Dozens of immigrants and advocates kicked off a four-day march from Framingham to Boston on Friday to demand that non-citizens be allowed to obtain Massachusetts driver’s licenses.
The marchers left Framingham Town Hall around 4 p.m. to begin the 22-mile “La Gran Caminata,” or the Grand Walk. They plan to trek to Waltham and Somerville and arrive at the State House in Boston by mid-afternoon Monday. Along the way, they will hold public forums.
Undocumented immigrants without driver’s licenses risk being detained for deportation, participants say.
“We’re fighting to be more safe,’’ said Erika Arevalo, 34, an immigrant participating in the march. “Already in the immigrant community, people are tired of living in fear of deportation.”
The marchers will speak out in support of a bill in the state Legislature that would allow any qualified resident to receive a standard Massachusetts driver’s license, regardless of their citizenship status.
The bill, the Work and Family Mobility Act, was introduced in January but hasn’t moved past the Joint Committee on Transportation. Governor Charlie Baker opposes the measure.
Twelve states and Washington, D.C., offer licenses regardless of immigration status.
Marches are also being conducted in other states as part of a national effort by Movimiento Cosecha, an immigrant advocacy network. The group has been leading the movement in Massachusetts, New Jersey, Michigan, Georgia, and Indiana under the campaign “#ManejandoSinMiedo” or “Driving Without Fear.”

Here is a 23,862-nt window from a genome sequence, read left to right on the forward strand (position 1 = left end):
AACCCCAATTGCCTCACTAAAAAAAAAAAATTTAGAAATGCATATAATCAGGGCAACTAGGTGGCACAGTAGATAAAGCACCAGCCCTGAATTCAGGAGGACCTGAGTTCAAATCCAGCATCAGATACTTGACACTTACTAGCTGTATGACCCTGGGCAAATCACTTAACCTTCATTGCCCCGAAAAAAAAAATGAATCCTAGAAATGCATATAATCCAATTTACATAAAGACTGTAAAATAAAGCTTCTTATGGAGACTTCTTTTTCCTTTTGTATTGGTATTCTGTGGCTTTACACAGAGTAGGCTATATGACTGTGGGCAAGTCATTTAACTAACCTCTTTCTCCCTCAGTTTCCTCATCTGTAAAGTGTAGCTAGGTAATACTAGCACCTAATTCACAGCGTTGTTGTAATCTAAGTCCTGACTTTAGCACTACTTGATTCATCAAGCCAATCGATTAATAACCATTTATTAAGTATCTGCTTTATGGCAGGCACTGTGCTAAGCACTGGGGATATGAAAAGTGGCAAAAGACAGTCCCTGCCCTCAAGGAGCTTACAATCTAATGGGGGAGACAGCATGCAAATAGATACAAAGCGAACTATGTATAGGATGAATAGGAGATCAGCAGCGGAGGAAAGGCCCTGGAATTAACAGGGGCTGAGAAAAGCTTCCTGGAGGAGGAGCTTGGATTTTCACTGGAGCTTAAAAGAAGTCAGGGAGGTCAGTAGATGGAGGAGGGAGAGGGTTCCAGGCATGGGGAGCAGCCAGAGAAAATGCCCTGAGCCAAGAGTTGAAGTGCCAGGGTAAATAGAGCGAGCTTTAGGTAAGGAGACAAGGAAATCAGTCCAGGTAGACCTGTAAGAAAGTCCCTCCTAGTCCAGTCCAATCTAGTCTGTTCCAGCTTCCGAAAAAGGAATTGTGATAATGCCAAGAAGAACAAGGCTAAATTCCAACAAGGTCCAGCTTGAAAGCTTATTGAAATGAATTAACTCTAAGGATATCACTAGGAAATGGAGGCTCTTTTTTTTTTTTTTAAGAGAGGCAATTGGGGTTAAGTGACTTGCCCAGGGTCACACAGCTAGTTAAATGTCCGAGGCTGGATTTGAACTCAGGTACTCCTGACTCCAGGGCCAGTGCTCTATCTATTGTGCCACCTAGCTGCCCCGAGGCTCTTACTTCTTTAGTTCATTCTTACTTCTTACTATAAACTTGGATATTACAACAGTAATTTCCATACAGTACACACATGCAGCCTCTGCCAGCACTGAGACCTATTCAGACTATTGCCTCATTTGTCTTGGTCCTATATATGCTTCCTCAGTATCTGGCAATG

“We’re just asking the [Massachusetts] Transportation Committee to hold a hearing, take a vote, and do their job,” Emily Bloch, a local Cosecha worker said. “People are walking across the state in four days, and we’re just asking for something really basic.”
Along the route, community members have offered food and said they would open up their homes for marchers. Two Framingham homestays offered to host the group overnight, as did the First Parish Church in Waltham and the First Church Somerville United Church of Christ.
Dylan Lazerow, a local Cosecha member, encouraged others to join the marchers by meeting them at the community forums or contacting organizers for updates on their whereabouts.
“People are walking because they can’t drive,” Lazerow said. “It shouldn’t be a luxury to take your kid to work or to take them to do something fun.’’
Amparo Bonilla, an immigrant from Worcester who joined the group Friday, said she needed a license to take her daughters to school, doctor appointments, and leisure activities.
“I’m marching today not because it’s a right for me, but because it’s a right for my daughters,” Bonilla said. “I’ll be very tired, but it’s worth what we’re fighting for.”